| The Heath Anthology of
American Literature, Fifth Edition
Few American poets have explored so many facets of
the creative—and the human—experience as Robert Bly. After graduating from
Harvard, he returned to the Minnesota of his childhood and became one of the
leading midcentury poets. Along with James Wright and William Stafford, Bly was
the pre-eminent poet of nature, simplicity, and the reality of human
experience. In a line of descent from William Carlos Williams, with overtones
of the exact language drawn from Wallace Stevens, these poets forced readers
back to an encounter with the truly human that had sometimes been obscured in
the highly formalist poetry of Richard Eberhart, Richard Wilbur, and even
Robert Lowell. Despite his geographically remote location, Bly influenced what
was happening in United States poetry through his editing of a series of
respected (if idiosyncratic) little magazines—first The Fifties, then The
Sixties. His reviews, signed “Crunk,” were read avidly.
Williams before him, Bly assumed a posture of stability: his address didn’t
change, his keen appreciation for the poetry of others was a given, and he was
open to friendships with people who might have been seen as his
competitors—such as his relationship with James Wright. Also, like the best of
the world’s poets, Bly was immensely influential in bringing readers, as well
as other poets, to appreciate the work of non-English writers. From early in
his career through the present, Bly has translated, published, and proselytized
about the writings of Vallejo, Neruda, Machado, Jimánez, Rilke, Ponge,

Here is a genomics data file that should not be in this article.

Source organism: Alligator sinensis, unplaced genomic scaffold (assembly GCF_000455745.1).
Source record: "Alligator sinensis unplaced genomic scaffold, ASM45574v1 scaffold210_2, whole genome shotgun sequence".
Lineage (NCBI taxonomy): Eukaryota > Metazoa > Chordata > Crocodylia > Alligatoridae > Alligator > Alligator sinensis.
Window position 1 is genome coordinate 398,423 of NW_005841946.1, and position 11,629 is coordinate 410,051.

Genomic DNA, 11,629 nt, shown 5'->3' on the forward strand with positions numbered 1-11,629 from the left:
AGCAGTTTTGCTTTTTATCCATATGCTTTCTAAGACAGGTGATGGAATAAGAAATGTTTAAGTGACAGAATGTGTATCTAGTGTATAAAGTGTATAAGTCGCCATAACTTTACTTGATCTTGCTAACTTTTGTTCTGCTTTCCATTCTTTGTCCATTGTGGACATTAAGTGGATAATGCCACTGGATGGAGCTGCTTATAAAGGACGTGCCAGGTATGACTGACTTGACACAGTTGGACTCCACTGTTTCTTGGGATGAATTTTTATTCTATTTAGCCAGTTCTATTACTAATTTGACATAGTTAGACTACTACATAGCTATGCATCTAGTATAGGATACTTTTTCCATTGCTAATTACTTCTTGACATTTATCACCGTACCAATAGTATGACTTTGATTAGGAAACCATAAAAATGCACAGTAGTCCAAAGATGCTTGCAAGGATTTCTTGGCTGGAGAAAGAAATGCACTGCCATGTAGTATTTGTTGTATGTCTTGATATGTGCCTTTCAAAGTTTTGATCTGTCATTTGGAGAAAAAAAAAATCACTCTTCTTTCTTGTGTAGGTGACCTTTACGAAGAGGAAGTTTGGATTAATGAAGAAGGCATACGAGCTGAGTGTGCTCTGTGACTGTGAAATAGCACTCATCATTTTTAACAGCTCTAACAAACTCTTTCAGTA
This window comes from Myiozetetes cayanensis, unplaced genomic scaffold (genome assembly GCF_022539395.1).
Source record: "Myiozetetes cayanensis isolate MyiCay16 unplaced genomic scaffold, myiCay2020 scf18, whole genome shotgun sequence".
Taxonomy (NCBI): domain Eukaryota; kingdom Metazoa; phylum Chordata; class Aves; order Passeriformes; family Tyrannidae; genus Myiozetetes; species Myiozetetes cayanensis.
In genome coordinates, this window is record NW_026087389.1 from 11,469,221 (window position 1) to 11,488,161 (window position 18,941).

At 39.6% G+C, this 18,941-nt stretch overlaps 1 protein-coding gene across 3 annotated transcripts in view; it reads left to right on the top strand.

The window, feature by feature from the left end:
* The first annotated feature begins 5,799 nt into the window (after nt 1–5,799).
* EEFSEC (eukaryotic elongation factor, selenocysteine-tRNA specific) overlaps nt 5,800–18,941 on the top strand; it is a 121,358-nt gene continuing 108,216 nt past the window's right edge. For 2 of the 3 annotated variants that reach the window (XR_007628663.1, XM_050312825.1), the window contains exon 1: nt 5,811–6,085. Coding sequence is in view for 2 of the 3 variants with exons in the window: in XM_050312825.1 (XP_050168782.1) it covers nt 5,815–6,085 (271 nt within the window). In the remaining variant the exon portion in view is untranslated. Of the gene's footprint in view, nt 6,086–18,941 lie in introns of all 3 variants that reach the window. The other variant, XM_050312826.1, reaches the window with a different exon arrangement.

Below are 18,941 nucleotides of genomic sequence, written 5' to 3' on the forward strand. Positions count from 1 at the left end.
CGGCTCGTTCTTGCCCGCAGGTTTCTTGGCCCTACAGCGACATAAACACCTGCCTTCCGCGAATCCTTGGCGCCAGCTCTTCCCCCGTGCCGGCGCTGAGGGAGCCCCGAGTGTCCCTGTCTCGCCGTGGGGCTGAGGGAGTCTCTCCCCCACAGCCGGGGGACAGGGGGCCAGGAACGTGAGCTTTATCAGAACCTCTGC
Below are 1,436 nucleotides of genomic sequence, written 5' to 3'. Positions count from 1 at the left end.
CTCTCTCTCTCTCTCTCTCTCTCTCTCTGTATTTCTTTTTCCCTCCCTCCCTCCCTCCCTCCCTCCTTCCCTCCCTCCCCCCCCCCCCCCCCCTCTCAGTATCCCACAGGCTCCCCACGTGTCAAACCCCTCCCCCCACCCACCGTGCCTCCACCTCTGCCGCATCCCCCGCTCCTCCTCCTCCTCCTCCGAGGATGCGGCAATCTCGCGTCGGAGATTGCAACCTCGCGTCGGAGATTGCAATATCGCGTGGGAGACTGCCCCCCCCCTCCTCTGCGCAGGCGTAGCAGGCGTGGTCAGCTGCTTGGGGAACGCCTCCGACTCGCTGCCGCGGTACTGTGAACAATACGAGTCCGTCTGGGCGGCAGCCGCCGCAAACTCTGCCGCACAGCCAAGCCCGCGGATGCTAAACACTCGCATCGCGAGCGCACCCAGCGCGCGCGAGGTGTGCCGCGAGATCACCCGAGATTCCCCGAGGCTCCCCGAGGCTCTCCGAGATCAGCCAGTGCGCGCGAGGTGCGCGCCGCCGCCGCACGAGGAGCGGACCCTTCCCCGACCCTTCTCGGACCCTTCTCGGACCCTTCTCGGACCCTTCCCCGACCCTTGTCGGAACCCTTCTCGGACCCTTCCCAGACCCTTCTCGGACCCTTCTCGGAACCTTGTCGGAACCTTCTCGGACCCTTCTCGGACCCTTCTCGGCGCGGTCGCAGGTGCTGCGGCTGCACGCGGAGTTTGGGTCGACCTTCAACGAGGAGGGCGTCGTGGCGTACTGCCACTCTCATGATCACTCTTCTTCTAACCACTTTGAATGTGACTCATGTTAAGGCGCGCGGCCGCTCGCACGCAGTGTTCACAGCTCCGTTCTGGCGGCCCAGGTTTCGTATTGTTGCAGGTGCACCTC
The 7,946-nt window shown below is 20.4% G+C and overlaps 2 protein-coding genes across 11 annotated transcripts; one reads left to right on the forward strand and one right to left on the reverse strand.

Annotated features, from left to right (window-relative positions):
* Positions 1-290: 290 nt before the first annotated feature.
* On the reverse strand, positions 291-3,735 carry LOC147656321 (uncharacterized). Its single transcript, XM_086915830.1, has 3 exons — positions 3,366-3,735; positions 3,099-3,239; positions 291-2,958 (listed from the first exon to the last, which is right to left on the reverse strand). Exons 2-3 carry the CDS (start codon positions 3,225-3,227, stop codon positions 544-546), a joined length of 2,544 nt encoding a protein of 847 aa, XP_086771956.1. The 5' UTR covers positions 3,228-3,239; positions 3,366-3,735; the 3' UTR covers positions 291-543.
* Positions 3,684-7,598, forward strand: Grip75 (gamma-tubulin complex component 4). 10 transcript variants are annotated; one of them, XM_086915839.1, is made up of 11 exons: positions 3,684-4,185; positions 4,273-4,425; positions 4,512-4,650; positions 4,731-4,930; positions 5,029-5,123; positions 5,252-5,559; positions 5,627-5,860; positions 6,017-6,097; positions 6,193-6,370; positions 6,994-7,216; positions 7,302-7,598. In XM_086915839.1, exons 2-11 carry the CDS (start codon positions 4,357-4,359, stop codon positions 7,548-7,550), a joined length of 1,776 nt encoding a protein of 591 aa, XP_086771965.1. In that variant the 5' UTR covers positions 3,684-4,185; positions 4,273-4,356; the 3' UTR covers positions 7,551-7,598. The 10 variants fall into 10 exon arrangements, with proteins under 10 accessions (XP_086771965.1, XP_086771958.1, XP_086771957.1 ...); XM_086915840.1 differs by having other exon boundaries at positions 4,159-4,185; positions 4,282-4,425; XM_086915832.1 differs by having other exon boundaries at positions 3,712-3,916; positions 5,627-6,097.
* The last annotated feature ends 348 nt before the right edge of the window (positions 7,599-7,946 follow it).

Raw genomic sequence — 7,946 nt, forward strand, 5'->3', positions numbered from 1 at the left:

Tranströmer, Lagerlöf, Kabir, and (since his translations in 1981) Maulana Jalal
al-Din Rumi, a thirteenth-century Persian poet.
poetry became one of search. Not only was he poised to become a leading poet
for ecological preservation—given his immersion in the beauties and violence of
the natural world—but he was intent on finding the richest poetic traditions
from which to draw. His skill with translating was enhanced by his willingness
to work with native speakers, or scholars, of the languages of the poems: Bly’s
contributions to what the art of translation could become have yet to be
appreciated. But what gave Bly’s career its most public visibility was U.S.
involvement in the Vietnam conflict. Two of his best-known poems, “Counting
Small-Boned Bodies” (which stresses the macho superiority of U.S. physical size
dominating the stature of the Vietnamese soldiers) and “The Teeth Mother Naked
at Last” (which presents his Jungian understanding of the divided female
principle—welcoming mother set against destructive female), were published as
anti-war works. (With Denise Levertov, Muriel Rukeyser, and many other writers,
Bly was an active proponent of Writers and Artists Against the Vietnam War.)
later publishing history continues to promote the psychological exploration of the
human consciousness. Not only his poetry, but his series of popular books that
began with Iron John in 1990, insists on the ways men (in this stridently
gendered world) must come to terms with their conflicted—or, perhaps, richly
ambivalent—psyches. As a spokesperson for the archetypal, the Jungian, and the
mystical, Bly travels and speaks widely: he may well be America’s most visible
poet. Such visibility draws mixed responses, but at heart, Robert Bly continues
to be the poet we welcomed so heartily at the time of the publication of his
first collection, Silence in the Snowy Fields.
University of North Carolina–Chapel Hill
In the Heath Anthology
Counting Small-Boned Bodies
The Teeth Mother Naked at Last
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Interview: Robert Bly
Transcript of a PBS interview with Bly on the subject of violence against women.
Leaping Into the Unknown: The Poetics of Robert Bly's Deep Image
An academic essay on Bly by Kevin Bushell.
Modern American Poetry
Offers a biography, criticism, a speech, links, and more.
A biography, photograph, and a list of works.
The Robert Bly Interview on His Poetry
Transcript of an interview conducted by Kevin Power.